To see Paul’s full meaning in this exhortation it helps to understand that here, as in several other places in his letter to the Colossians, he uses military expressions. In the second chapter of the epistle, for example, Paul says that he is delighted to see “how disciplined you are and how firm your faith in Christ is” (Colossians 2:5). Here, the word translated “disciplined” is a military term meaning literally to stand “shoulder to shoulder” as in a battle grouping, and the word “firm” means having a solid, immovable front, like a tight battle formation.
In the same way, when Paul writes that we should be “watchful and thankful” in prayer, he returns to this underlying military motif. The idea of being “watchful” connotes the alertness and vigilance of a sentry on duty, a soldier standing guard at his post, or a watchman on a city’s walls or guarding a city gate.
There is a lesson for us in Paul’s use of this term. It brings to mind words of Isaiah from the Old Testament: “I have posted watchmen on your walls, Jerusalem; they will never be silent day or night. You who call on the Lord, give yourselves no rest, and give him no rest …” (Isaiah 62:6-7).
We do not know if Paul had these words in mind when he instructed the Colossians to devote themselves to being “watchful” in prayer, but the intent of both writers is identical. Isaiah and Paul both make it clear that our prayer is to be continually active and that we should be constantly alert to our own needs and the needs of others. This is the opposite of unfocused, ritual, or occasional prayer – it is specific, situational, and constant. Isaiah makes this last aspect particularly clear in telling us that we should give ourselves no rest (just like a guard on duty) and even that we should give God no rest! Paul makes the same point in Colossians 4:2 less poetically, but just as clearly, in stressing that we should “devote” ourselves – a word meaning “to continue without stopping” – to this kind of watchful prayer.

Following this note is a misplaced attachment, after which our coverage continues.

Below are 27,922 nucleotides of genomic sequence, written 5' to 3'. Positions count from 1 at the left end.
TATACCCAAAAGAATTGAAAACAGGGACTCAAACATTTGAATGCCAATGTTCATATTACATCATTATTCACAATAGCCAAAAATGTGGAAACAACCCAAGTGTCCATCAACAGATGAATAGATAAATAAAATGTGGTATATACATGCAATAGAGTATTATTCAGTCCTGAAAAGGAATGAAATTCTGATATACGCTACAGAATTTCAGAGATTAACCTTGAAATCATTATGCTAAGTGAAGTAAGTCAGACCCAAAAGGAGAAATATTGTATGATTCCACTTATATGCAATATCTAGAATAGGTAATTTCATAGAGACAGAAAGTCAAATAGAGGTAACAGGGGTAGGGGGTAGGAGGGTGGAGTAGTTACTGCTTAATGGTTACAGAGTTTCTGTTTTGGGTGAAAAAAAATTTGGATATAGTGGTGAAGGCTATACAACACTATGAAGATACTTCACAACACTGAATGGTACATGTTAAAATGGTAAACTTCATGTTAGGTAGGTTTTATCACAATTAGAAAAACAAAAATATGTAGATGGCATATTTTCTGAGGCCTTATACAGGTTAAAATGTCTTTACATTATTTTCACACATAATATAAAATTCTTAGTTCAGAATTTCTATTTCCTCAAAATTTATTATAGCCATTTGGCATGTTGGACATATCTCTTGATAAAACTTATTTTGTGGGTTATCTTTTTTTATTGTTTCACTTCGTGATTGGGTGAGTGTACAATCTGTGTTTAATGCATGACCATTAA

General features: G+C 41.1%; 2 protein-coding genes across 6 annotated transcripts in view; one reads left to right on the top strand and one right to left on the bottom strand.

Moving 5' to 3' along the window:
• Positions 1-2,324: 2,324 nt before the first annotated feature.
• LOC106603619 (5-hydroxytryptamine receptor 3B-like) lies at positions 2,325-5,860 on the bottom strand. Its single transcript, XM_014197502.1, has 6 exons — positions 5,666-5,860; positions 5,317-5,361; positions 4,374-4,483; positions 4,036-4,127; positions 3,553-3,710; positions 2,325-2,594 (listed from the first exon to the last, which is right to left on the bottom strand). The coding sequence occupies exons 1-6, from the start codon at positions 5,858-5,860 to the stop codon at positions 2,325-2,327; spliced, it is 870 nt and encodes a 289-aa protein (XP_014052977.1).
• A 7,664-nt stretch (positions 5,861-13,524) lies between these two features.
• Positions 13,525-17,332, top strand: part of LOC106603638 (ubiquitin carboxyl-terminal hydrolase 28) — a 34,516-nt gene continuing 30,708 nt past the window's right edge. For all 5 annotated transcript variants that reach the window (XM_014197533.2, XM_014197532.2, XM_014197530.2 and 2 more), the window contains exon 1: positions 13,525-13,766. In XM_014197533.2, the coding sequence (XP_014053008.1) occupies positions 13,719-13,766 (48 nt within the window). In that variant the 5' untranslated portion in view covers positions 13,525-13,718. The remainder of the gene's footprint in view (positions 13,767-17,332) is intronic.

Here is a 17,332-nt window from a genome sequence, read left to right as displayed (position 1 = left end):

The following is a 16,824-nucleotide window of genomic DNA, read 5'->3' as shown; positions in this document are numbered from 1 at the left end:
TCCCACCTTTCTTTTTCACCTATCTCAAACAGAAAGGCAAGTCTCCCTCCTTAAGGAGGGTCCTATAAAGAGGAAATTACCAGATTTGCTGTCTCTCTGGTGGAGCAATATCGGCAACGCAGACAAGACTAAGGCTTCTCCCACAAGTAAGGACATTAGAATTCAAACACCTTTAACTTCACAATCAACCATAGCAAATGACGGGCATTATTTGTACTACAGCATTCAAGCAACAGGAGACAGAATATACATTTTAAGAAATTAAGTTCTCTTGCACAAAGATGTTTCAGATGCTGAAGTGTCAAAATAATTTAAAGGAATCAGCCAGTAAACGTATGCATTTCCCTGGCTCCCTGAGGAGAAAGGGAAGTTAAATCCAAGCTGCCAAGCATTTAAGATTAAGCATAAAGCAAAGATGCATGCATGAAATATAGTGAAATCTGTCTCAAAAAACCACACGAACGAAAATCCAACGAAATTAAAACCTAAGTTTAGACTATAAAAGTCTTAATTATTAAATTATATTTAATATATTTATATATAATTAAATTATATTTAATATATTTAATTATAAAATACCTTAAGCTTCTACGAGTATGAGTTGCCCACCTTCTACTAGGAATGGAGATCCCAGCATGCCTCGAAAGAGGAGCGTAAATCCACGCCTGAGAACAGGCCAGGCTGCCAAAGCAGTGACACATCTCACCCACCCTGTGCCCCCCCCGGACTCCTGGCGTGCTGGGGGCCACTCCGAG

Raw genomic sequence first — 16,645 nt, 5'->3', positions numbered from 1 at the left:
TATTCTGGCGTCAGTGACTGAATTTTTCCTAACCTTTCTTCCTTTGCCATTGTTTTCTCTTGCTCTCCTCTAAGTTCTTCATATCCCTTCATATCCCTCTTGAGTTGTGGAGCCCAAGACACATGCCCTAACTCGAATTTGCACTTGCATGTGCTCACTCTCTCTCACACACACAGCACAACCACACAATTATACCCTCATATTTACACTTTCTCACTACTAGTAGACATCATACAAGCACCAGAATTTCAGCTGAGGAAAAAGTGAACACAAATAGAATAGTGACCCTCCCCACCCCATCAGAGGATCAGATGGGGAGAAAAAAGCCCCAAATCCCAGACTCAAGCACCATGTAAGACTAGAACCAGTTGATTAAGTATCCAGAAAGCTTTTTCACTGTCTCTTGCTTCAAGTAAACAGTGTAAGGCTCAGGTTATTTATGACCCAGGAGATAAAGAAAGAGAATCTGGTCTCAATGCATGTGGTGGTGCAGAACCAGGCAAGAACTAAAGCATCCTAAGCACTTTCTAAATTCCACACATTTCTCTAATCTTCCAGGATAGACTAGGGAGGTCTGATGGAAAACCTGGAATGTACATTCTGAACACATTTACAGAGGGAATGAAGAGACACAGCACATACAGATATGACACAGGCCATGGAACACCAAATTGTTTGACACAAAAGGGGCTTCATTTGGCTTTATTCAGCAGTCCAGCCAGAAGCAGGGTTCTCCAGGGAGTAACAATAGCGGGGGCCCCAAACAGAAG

The Two Halves of Prayer
The apostle then proceeds to say that we should show that we are thankful. For Paul the activities of being watchful and thankful cannot be separated – they are two parts of the same activity of prayer just as inhaling and exhaling are two parts of breathing. We already saw that Paul continually thanked God for the Colossians in his own prayers (Colossians 1:3) and now he shows that they too should give thanks. The implication is that we should be no less alert to the things for which we should give thanks – whether they are blessings we or others have received. Nevertheless, Pauls’ stress in this verse is primarily on our own needs and thanks, as he adds, in the very next verse, “And pray for us, too … (Colossians 4:3).
Colossians 4:2 also indicates that our thanksgiving should be constant. Just as Paul wrote that he and those with him “always thank God … when we pray for you” (Colossians 1:3), so now he implies the same continuity of giving thanks that we saw in his command to “devote” ourselves to asking for our needs.
Although our prayer should be set within praise and other aspects of interaction with God (see our free e-book on prayer), Paul shows in Colossians 4:2 that the two central aspects of prayer are in fact simply asking and thanking. The two cannot be separated and they form, together, the core of our relationship with God himself. Asking and thanking are not only the two aspects of prayer that Paul shows we must do, but also – and equally important – the two things we must do continually.
* You can download our free e-book on prayer here.